I’ll think about that for awhile. Thanks for your insights.
    We are having a HOT June weekend – uncharacteristically close to 100 degree temps but I kind of like the change from the typical summer marine layer that keeps me in long sleeves for much of a summer day. How about Chicago? Enjoying your summer?

    Liked by 1 person

    • drgeraldstein

      You are a thoughtful, considerate man, as I understand you. That already sets you apart. We all are programmed to care and reminded to care about our “ranking.” You’ve got lots of company, JT. As to writing, I recently had occasion to think about John R. Tunis, a prolific author of baseball books, widely read when I was young. I read a bunch of them. His name is all but forgotten today. You can find his books today for pennies. A good many are back in print after a long time being out of print. Will his name survive? Who knows. You and I won’t be around to see it, nor will Mr. Tunis. Sic transit gloria mundi. But the weather here is warm, if wet, so there are some compensations.

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  2. Outstanding article! Came from poverty and through a para-professional job, my husband and I achieved a middle-classed status. A big step up for me. We lived a simple life and saved our money. We are happy spending our time together. Life is good.

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    • Achieving and maintaining a middle-classed status, especially from the bottom up, is more and more remarkable in a time of increasing income disparity. You have much to be proud of. Thanks, Nancy.

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  3. While reading this, the words that came to mind were “average in some ways/things, great in others.” Thanks for this article. 🙂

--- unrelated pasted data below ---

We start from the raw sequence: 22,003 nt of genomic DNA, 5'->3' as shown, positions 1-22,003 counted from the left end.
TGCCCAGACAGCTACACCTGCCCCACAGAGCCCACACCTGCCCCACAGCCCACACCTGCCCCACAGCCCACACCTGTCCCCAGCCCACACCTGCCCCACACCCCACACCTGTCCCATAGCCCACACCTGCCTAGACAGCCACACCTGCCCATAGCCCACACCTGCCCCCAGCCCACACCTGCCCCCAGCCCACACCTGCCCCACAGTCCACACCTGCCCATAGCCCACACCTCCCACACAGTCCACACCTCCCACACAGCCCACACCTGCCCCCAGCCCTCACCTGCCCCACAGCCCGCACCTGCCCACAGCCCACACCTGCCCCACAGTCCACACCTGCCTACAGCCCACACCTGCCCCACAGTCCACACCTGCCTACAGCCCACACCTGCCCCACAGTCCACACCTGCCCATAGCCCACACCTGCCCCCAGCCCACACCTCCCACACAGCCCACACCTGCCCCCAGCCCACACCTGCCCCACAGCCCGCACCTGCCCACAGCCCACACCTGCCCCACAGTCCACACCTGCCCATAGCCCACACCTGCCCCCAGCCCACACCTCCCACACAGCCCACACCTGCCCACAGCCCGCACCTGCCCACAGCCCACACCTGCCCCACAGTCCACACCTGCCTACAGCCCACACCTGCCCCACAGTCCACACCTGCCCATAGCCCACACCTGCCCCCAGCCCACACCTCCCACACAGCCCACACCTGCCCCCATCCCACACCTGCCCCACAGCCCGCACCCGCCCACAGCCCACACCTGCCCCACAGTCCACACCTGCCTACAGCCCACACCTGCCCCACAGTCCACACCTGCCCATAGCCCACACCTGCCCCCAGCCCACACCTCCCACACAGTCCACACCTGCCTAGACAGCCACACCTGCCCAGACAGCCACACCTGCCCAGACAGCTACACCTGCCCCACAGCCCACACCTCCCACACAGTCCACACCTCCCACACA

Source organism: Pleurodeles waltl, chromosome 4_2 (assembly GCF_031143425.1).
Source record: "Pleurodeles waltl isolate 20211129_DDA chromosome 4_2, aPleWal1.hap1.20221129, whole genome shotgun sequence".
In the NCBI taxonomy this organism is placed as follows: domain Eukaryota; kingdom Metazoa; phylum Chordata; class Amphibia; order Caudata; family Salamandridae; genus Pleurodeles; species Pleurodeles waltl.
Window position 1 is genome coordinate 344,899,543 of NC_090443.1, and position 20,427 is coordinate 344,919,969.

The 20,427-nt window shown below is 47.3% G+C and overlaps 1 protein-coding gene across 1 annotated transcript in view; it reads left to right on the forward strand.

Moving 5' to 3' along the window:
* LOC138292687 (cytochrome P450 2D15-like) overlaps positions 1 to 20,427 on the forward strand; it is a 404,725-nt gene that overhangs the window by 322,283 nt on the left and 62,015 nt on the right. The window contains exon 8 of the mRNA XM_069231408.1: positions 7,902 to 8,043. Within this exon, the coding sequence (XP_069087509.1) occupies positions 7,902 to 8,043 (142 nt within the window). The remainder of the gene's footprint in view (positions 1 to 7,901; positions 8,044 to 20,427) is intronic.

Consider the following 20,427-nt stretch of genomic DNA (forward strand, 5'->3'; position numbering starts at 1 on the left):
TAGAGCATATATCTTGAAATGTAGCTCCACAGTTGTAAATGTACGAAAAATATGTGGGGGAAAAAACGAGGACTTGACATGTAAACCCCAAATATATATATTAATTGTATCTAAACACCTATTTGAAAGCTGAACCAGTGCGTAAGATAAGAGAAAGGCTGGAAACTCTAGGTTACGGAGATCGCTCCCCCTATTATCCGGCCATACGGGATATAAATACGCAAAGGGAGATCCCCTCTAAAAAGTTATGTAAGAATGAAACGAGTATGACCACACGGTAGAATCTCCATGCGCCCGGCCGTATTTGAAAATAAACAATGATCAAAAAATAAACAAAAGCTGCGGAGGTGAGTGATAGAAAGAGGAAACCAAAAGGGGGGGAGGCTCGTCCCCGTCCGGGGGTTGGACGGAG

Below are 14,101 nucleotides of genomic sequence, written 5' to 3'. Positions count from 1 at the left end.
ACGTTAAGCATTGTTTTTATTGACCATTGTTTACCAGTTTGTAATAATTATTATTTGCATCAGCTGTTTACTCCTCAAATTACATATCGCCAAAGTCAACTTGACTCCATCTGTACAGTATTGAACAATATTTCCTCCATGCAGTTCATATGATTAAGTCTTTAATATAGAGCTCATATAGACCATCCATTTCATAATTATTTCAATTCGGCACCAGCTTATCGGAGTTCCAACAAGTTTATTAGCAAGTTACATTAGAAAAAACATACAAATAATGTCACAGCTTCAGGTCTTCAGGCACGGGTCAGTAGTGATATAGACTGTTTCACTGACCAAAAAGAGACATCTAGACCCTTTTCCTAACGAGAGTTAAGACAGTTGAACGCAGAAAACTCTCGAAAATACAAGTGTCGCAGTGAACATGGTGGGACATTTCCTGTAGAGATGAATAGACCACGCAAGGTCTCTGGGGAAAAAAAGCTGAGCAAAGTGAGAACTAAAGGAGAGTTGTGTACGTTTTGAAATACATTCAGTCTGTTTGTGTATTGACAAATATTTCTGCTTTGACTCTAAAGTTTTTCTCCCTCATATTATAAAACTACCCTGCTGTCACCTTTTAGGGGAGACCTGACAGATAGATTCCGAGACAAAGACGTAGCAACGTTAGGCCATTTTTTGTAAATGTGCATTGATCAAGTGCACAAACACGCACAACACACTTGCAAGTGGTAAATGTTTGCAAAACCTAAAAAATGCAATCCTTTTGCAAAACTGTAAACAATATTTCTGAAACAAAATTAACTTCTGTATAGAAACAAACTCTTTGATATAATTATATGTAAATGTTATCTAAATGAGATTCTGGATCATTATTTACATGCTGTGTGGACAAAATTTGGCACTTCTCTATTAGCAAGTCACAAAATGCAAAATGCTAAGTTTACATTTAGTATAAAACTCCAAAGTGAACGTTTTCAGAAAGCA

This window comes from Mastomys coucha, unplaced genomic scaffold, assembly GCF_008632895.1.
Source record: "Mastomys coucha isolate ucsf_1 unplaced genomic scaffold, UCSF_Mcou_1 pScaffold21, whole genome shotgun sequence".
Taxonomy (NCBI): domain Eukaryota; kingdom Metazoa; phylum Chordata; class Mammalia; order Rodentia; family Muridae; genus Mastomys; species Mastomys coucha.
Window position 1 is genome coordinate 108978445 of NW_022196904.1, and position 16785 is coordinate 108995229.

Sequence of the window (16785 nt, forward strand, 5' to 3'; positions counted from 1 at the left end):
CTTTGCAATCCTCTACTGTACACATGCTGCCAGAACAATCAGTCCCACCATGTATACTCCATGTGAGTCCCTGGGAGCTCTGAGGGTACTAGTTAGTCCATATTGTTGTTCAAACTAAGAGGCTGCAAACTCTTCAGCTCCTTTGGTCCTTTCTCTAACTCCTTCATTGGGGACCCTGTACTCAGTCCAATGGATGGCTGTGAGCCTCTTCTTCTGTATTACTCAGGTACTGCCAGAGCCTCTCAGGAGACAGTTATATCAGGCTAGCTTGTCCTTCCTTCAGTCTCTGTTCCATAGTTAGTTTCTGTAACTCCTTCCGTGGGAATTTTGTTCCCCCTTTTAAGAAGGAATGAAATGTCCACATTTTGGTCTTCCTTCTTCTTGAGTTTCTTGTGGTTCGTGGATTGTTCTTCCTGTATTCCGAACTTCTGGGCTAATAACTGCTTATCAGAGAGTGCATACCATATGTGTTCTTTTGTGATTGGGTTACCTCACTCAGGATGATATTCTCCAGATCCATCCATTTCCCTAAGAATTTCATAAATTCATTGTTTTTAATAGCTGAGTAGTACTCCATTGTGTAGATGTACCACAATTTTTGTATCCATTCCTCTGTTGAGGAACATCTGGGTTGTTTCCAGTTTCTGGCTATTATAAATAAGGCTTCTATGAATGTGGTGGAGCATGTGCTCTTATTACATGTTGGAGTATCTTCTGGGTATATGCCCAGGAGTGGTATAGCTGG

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  4. i enjoyed this post, there is so many ways we try to not be average even without consciously thinking about it. I sort of think that there is safety in being average and you have more to connect with others by sharing your averageness with them. It can be a lonely place at the top

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  5. Yes, Claire, and the fall from the top, whether athlete or politician or entertainer, is both inevitable and greater. Glad you enjoyed the post.

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  6. Interesting article, Dr. Stein. Could it be that “the curse of being average” is a preoccupation of affluent societies? When individuals face economic, social or political adversity/oppression, concerns about being an average person are far from their thoughts. Survival is all that matters.

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  7. Many truths here and apt observations. I guess it also depends on one’s “yardstick”, doesn’t it? When comparisonitis strikes, it’s helpful to read obituaries. I’m often struck by the incredible tributes written for seemingly average or unknown people who were definitely not average to their loved ones–ordinary people who still managed to do extraordinary things. Never in these obituaries do I find references to one’s weight, waist size, number of Instagram followers, hours worked, or bank account (unless the person was one Forbes list). It’s hard to keep perspective when we’re encouraged to outdo each other. Our culture has almost turned the word average into an obscenity! On that note, I wish you an above average Father’s Day, Gerry. 🙂